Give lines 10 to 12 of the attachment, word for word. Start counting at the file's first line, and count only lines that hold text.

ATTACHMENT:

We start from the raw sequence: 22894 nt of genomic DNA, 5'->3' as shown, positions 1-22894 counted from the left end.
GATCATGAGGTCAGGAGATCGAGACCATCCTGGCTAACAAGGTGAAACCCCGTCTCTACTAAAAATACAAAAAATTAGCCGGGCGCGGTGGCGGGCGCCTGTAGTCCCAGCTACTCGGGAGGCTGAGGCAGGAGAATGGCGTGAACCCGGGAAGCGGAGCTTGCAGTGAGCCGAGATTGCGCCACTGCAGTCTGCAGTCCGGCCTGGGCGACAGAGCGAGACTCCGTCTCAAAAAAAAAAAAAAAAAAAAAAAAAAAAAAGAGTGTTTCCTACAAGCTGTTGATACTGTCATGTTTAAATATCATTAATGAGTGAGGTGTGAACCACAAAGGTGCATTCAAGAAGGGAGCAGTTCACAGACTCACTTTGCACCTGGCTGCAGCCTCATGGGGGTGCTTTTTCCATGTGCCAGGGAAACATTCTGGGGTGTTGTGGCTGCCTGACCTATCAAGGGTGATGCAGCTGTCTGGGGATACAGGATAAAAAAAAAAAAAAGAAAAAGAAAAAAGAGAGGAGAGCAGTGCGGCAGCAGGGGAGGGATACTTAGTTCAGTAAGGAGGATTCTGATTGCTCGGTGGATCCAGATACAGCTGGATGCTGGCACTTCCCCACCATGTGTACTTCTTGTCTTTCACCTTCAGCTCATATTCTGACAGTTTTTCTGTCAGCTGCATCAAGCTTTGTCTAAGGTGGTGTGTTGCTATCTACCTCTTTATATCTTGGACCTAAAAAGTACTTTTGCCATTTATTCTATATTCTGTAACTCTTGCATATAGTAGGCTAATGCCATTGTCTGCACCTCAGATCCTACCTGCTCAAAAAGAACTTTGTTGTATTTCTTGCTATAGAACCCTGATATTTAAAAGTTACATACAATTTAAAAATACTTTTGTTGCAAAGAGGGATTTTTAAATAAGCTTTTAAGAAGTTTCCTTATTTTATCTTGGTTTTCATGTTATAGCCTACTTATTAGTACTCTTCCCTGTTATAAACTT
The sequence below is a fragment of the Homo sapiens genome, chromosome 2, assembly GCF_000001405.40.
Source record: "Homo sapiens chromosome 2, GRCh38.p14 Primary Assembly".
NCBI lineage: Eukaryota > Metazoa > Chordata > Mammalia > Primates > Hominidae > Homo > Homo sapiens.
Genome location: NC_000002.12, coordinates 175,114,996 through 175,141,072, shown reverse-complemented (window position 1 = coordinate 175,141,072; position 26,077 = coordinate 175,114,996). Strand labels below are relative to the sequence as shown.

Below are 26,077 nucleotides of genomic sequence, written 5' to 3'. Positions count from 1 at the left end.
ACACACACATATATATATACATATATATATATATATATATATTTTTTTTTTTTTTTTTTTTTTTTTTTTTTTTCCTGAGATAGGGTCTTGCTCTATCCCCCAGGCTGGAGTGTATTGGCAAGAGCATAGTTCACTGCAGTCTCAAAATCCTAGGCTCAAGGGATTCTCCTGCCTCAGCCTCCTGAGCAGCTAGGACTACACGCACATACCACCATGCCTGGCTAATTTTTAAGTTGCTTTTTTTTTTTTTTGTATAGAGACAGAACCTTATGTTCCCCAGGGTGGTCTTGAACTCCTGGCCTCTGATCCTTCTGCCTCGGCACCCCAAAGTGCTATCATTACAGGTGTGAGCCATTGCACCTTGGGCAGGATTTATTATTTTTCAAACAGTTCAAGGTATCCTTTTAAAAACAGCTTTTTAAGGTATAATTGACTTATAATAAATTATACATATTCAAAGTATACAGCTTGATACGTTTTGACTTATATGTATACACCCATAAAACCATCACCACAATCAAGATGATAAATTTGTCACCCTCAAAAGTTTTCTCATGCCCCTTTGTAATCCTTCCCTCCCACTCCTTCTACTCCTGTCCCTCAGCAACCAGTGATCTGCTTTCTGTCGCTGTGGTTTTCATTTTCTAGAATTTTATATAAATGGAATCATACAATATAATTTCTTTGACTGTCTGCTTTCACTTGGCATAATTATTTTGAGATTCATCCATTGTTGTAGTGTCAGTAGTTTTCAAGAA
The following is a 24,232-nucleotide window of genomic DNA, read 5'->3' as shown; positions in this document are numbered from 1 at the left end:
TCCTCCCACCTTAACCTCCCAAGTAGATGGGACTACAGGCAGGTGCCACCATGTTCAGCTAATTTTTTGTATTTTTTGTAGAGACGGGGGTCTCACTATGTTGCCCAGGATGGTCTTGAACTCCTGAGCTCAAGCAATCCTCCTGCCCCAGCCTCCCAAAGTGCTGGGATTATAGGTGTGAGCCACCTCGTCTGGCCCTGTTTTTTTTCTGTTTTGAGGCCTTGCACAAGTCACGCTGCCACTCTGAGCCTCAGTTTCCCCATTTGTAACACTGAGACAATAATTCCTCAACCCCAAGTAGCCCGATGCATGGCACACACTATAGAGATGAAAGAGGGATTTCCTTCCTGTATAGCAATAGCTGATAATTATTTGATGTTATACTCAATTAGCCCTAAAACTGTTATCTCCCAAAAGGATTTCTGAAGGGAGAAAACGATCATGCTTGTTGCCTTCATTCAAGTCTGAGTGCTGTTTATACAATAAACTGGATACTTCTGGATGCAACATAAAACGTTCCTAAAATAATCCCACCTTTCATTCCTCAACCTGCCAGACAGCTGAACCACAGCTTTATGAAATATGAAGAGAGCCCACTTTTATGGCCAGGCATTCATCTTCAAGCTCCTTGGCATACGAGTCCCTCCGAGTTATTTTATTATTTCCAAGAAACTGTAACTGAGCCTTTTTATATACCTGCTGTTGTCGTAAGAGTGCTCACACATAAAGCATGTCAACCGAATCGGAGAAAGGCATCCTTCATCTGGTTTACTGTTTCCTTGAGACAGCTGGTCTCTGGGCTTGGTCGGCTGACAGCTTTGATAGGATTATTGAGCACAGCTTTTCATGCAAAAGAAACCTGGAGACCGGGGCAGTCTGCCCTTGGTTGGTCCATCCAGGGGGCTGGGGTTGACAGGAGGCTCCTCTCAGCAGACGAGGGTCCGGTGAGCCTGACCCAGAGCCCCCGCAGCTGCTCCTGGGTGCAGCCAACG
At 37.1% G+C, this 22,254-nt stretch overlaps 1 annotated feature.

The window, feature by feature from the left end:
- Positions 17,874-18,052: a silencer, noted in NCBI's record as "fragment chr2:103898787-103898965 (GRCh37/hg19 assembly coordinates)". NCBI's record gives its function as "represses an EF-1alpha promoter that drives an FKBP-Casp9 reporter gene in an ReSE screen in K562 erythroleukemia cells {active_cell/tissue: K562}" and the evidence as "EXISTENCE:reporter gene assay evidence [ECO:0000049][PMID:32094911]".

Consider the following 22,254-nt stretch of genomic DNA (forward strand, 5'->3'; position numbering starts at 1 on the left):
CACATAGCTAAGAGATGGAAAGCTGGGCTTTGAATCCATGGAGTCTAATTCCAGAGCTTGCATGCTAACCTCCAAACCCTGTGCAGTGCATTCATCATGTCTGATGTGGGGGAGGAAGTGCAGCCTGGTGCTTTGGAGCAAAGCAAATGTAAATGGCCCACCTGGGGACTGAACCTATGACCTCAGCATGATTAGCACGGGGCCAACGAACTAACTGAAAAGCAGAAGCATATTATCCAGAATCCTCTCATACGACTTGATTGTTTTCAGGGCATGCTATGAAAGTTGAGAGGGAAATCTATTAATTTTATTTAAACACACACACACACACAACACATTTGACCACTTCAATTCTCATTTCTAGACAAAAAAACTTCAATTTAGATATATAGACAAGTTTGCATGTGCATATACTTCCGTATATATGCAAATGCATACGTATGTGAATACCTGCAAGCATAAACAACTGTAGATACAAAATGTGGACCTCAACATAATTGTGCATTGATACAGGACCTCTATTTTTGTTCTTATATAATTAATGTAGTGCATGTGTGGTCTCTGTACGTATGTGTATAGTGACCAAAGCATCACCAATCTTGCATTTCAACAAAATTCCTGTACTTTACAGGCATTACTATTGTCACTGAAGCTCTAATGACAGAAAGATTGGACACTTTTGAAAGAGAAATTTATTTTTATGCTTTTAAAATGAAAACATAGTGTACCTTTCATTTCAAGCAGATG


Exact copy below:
TCCTCCCACCTTAACCTCCCAAGTAGATGGGACTACAGGCAGGTGCCACCATGTTCAGCTAATTTTTTGTATTTTTTGTAGAGACGGGGGTCTCACTATGTTGCCCAGGATGGTCTTGAACTCCTGAGCTCAAGCAATCCTCCTGCCCCAGCCTCCCAAAGTGCTGGGATTATAGGTGTGAGCCACCTCGTCTGGCCCTGTTTTTTTTCTGTTTTGAGGCCTTGCACAAGTCACGCTGCCACTCTGAGCCTCAGTTTCCCCATTTGTAACACTGAGACAATAATTCCTCAACCCCAAGTAGCCCGATGCATGGCACACACTATAGAGATGAAAGAGGGATTTCCTTCCTGTATAGCAATAGCTGATAATTATTTGATGTTATACTCAATTAGCCCTAAAACTGTTATCTCCCAAAAGGATTTCTGAAGGGAGAAAACGATCATGCTTGTTGCCTTCATTCAAGTCTGAGTGCTGTTTATACAATAAACTGGATACTTCTGGATGCAACATAAAACGTTCCTAAAATAATCCCACCTTTCATTCCTCAACCTGCCAGACAGCTGAACCACAGCTTTATGAAATATGAAGAGAGCCCACTTTTATGGCCAGGCATTCATCTTCAAGCTCCTTGGCATACGAGTCCCTCCGAGTTATTTTATTATTTCCAAGAAACTGTAACTGAGCCTTTTTATATACCTGCTGTTGTCGTAAGAGTGCTCACACATAAAGCATGTCAACCGAATCGGAGAAAGGCATCCTTCATCTGGTTTACTGTTTCCTTGAGACAGCTGGTCTCTGGGCTTGGTCGGCTGACAGCTTTGATAGGATTATTGAGCACAGCTTTTCATGCAAAAGAAACCTGGAGACCGGGGCAGTCTGCCCTTGGTTGGTCCATCCAGGGGGCTGGGGTTGACAGGAGGCTCCTCTCAGCAGACGAGGGTCCGGTGAGCCTGACCCAGAGCCCCCGCAGCTGCTCCTGGGTGCAGCCAACG
At 37.1% G+C, this 22,254-nt stretch overlaps 1 annotated feature.

The window, feature by feature from the left end: